The NZAGRC is committed to providing information regarding agricultural greenhouse gases research and overview information.
Below are a list of publications and reports from a variety of sources that may be useful if you're interested in agricultural greenhouse gases. They range from information for those who have a general interest in greenhouse gas mitigation options and technologies through to very specific science papers on the various gases, technologies and mitigation solutions.
Use the left navigation for more specific subsets of publications and information.
Some clarification of the impacts of grassland intensification on food production, nitrogen release, greenhouse gas emissions and carbon sequestration: using the example of New Zealand
Anthony J. Parsons, John H. M. Thornley, Susanne Rasmussen and Jacqueline S. Rowarth, 2016, Some clarification of the impacts of grassland intensification on food production, nitrogen release, greenhouse gas emissions and carbon sequestration: using the example of New Zealand, CAB Reviews 2016 11, No. 054
We used an established, process-based model of the dynamics of carbon (C) and nitrogen (N) cycling between plants, soils and animals in grazed temperate pastures to clarify expectations of how some major components of intensification affect the outcomes (short-term and long-term) of alternative systems for food production and environmental impact. We use the example of New Zealand, due to its clear recent history of intensification, the level of concern and hence nature of research undertaken there. A transition from low-input drystock, to dairy (lactation) systems with higher N inputs in fertilizer, and/or C and N inputs in supplements, reveals how at the same intermediate N input, food yield (per ha) can be doubled, while environmental N release halved, with minimal impact on C sequestration. We stress the sources of sustained changes in N release (e.g. nitrate/ nitrous oxide) are altered inputs (fertilizer/supplements) and less so animal numbers in response to these. Much of the increased efficiency is due to ‘improved’ N partitioning in lactating (cf. dry) animals. A reversion to dry-stock (or ‘de-stocking’) therefore offers greater environmental challenge, unless N inputs decline accordingly. Responses to supplements (being a source of C) re-inforce how the driving limitation to the grazed ecosystem is C capture per ha, and we highlight the need for a renewed focus on fundamental research on plant C uptake per ha per unit of N input. We offer a graphical method for visualizing the outcomes of options, and their trade-offs, with implications for policy and future research direction.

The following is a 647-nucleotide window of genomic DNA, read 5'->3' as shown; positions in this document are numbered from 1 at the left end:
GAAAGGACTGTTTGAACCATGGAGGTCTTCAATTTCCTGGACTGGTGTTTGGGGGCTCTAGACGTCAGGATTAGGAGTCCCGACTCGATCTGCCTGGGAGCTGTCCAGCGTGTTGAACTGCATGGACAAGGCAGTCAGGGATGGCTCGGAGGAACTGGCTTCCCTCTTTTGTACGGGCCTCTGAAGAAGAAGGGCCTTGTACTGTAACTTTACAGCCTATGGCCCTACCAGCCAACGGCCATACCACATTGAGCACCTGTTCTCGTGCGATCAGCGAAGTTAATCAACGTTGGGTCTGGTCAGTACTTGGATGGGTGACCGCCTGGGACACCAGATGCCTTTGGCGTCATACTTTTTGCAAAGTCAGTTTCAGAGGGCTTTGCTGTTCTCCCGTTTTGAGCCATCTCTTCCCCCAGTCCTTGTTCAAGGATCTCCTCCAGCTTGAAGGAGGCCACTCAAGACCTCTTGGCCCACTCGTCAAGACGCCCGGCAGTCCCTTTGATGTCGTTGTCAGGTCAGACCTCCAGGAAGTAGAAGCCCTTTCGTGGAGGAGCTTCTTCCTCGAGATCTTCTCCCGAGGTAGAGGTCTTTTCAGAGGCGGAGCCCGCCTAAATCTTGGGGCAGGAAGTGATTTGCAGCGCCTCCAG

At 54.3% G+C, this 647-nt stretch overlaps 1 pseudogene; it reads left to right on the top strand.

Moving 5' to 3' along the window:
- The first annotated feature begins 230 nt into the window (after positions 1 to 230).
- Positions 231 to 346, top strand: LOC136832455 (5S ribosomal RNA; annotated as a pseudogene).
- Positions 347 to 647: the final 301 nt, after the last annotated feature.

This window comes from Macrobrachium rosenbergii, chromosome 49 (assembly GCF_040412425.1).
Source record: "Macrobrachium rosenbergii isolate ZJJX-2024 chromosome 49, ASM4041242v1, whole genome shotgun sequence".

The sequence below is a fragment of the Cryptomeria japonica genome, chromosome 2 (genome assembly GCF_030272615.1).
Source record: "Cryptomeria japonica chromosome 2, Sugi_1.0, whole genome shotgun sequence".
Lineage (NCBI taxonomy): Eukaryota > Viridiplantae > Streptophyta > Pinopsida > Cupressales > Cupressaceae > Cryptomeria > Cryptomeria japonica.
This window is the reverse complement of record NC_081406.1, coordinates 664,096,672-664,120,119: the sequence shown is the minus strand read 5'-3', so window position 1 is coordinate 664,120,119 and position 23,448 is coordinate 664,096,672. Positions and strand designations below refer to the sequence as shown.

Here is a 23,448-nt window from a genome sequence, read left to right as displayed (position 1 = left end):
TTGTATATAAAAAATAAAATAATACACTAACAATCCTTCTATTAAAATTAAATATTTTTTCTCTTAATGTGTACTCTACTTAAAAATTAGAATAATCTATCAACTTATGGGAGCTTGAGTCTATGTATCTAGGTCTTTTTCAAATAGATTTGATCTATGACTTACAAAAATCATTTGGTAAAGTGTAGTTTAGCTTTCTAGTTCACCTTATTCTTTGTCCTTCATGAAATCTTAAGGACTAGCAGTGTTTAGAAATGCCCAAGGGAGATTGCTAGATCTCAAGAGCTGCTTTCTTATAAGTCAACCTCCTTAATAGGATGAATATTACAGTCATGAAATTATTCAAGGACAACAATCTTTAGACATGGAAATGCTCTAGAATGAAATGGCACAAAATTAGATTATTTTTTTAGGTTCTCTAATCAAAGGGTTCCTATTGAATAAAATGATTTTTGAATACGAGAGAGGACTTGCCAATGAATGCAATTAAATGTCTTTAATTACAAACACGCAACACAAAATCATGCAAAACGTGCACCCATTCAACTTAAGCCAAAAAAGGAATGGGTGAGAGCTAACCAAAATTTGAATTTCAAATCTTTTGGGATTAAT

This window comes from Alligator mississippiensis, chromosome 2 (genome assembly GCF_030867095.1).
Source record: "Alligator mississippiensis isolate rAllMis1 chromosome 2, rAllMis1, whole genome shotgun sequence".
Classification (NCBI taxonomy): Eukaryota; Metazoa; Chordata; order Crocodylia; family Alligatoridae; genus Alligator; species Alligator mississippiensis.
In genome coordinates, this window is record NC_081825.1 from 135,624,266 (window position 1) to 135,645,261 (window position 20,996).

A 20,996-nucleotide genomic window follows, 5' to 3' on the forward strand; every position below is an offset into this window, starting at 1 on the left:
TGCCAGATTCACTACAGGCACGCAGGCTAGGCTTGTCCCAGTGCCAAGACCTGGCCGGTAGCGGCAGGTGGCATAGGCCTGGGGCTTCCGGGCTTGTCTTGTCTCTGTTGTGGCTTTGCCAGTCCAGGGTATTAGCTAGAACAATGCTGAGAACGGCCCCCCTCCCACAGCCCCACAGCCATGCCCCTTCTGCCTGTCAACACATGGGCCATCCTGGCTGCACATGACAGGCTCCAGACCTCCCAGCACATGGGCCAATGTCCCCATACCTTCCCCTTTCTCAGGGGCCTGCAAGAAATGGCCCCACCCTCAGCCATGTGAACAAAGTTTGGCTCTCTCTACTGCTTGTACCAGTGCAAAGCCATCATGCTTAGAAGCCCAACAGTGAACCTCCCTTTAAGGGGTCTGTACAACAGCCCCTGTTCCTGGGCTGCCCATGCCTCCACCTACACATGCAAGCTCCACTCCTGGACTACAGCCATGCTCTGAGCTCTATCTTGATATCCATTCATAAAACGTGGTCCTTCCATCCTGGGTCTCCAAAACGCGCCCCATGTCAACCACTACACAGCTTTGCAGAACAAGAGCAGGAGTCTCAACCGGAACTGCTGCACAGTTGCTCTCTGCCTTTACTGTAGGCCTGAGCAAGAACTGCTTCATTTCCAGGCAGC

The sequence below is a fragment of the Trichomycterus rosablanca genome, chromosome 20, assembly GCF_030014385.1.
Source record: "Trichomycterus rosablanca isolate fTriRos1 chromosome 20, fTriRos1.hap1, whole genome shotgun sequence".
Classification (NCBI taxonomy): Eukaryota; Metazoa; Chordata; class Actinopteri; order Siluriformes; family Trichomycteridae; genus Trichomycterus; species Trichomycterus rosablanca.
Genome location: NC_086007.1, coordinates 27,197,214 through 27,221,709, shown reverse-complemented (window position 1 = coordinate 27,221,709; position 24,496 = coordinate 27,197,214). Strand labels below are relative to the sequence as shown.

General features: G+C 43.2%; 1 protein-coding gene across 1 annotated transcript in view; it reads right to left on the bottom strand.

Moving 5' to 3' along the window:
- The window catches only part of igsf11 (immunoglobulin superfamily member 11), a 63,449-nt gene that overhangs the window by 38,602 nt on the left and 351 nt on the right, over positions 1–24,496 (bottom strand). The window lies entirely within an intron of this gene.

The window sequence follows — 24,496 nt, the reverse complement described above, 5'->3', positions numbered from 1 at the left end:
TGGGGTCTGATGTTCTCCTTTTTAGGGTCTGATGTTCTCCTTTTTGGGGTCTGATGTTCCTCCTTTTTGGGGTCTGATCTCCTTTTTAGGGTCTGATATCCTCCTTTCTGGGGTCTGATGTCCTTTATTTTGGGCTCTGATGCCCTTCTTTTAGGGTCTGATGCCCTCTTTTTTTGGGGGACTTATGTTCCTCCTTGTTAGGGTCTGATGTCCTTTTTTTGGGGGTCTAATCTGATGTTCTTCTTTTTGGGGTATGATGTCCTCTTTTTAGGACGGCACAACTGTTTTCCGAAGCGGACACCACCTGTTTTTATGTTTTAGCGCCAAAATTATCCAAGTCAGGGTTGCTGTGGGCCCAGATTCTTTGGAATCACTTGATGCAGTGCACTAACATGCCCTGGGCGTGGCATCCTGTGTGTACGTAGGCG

Keywords: Intensification, Carbon sequestration, Nitrogen use efficiency, Supplements, Dairy production
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